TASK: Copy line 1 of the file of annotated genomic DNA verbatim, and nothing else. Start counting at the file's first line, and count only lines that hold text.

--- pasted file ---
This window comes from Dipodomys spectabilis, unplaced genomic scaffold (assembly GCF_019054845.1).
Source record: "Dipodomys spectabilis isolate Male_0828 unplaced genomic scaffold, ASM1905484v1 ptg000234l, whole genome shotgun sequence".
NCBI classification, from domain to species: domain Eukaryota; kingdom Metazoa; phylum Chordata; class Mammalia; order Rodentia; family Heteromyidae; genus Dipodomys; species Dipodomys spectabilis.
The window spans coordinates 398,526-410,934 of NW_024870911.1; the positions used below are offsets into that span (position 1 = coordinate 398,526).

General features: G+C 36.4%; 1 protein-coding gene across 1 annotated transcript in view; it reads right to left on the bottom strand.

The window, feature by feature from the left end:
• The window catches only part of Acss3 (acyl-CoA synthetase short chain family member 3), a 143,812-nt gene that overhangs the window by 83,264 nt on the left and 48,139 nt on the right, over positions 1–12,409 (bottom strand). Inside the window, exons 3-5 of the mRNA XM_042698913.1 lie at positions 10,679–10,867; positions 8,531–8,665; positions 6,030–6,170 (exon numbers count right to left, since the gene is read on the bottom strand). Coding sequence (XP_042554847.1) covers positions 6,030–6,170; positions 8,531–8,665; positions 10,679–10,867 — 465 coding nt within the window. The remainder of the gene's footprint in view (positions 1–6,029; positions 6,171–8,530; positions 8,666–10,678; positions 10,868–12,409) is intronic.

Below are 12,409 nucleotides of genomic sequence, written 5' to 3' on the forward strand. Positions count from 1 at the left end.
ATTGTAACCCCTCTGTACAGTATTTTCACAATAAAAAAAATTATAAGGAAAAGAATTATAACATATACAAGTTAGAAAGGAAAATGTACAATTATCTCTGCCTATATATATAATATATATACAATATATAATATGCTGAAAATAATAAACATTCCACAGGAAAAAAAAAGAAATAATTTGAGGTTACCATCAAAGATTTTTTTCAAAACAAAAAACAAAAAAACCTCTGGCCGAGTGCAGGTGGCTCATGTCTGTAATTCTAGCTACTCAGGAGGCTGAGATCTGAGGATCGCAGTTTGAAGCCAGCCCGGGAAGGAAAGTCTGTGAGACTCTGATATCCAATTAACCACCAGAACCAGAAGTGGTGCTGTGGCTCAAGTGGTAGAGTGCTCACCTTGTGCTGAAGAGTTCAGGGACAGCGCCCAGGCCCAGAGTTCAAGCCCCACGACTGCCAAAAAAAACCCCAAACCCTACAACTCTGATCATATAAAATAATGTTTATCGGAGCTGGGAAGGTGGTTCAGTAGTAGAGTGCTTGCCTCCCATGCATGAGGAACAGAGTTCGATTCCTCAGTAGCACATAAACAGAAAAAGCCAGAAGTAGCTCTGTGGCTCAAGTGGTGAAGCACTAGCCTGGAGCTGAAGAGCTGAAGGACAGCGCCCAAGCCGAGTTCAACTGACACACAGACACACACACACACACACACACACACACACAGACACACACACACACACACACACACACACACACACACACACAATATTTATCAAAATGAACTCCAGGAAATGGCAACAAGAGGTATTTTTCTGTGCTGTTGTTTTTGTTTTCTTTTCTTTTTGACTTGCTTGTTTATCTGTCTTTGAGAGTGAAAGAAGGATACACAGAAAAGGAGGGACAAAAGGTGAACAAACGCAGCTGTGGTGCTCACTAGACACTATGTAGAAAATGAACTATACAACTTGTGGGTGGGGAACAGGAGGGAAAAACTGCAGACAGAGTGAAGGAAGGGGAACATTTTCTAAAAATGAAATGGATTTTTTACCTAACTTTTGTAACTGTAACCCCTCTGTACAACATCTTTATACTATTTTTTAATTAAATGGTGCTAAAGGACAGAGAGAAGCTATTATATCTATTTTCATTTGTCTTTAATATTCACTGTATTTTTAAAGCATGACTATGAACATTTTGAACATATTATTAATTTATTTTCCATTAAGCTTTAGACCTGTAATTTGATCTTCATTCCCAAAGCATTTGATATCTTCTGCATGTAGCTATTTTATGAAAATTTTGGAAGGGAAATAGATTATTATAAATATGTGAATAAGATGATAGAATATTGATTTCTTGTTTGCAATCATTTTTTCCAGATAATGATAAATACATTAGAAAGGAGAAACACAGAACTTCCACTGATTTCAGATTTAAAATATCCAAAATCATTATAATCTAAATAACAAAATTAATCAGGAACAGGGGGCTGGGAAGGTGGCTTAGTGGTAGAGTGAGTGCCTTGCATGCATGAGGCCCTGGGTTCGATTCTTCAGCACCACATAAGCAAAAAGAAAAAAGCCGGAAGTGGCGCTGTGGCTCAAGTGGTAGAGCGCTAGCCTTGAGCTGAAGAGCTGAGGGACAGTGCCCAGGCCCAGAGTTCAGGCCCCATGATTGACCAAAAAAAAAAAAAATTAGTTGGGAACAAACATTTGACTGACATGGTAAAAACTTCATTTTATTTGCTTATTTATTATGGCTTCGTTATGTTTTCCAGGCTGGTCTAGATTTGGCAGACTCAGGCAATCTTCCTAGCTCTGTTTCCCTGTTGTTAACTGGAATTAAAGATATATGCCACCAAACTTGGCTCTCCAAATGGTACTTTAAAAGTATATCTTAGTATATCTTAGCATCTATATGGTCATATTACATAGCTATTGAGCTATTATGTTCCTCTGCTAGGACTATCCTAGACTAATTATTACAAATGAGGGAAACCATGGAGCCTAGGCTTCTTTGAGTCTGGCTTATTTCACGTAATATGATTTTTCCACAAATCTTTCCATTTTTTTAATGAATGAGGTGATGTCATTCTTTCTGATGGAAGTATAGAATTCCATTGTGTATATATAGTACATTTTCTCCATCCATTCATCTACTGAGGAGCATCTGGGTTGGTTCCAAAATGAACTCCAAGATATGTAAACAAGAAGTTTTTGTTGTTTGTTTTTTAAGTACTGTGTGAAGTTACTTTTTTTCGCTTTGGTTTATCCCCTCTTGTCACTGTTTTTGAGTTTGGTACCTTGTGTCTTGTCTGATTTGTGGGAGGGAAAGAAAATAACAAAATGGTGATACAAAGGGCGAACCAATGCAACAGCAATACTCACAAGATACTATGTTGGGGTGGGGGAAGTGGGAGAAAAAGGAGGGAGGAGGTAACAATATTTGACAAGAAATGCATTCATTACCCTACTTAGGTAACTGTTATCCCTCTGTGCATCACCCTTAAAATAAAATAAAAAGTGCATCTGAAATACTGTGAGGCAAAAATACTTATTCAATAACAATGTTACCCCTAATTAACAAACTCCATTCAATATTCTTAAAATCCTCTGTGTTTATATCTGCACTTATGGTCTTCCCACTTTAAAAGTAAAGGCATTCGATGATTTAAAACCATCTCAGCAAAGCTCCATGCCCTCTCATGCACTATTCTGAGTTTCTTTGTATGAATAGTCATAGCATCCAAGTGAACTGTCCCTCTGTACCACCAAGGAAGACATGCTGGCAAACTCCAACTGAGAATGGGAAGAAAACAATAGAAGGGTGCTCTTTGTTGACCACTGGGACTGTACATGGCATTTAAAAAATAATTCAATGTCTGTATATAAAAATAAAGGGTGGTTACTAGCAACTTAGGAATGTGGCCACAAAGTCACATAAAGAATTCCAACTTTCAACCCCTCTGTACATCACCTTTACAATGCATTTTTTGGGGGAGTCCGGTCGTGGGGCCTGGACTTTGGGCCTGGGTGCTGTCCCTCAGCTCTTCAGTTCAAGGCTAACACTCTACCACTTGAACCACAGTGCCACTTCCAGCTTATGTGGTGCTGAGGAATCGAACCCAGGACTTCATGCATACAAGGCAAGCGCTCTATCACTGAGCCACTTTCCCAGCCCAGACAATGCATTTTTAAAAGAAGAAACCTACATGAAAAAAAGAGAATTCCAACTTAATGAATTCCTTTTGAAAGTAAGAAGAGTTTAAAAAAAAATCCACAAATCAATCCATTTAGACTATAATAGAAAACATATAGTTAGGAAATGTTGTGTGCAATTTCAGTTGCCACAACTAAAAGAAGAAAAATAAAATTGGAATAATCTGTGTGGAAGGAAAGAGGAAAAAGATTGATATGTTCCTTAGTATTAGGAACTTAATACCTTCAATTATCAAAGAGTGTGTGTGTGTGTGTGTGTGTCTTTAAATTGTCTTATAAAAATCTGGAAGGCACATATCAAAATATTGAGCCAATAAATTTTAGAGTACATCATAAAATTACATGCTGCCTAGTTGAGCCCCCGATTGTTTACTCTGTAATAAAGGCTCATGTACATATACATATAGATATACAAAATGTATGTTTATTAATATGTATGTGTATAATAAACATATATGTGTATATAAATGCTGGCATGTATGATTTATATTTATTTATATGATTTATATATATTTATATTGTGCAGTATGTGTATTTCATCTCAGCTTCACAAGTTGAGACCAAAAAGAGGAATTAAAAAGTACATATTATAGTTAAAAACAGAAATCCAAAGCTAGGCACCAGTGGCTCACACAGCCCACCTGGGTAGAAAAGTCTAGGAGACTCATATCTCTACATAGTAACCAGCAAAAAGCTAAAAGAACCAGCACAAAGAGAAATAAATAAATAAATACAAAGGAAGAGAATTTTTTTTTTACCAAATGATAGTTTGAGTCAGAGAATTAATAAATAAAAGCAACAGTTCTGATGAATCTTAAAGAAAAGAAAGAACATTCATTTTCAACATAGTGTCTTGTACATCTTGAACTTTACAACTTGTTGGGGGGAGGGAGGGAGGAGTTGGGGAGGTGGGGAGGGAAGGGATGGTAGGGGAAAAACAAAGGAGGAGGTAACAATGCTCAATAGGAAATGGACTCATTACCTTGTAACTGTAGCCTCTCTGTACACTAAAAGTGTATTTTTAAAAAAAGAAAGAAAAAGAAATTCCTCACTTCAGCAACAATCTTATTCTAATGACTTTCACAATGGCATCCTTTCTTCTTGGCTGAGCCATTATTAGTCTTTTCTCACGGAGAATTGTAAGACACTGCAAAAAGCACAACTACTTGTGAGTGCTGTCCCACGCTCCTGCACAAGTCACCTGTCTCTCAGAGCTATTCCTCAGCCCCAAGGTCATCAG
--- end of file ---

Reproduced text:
This window comes from Dipodomys spectabilis, unplaced genomic scaffold (assembly GCF_019054845.1).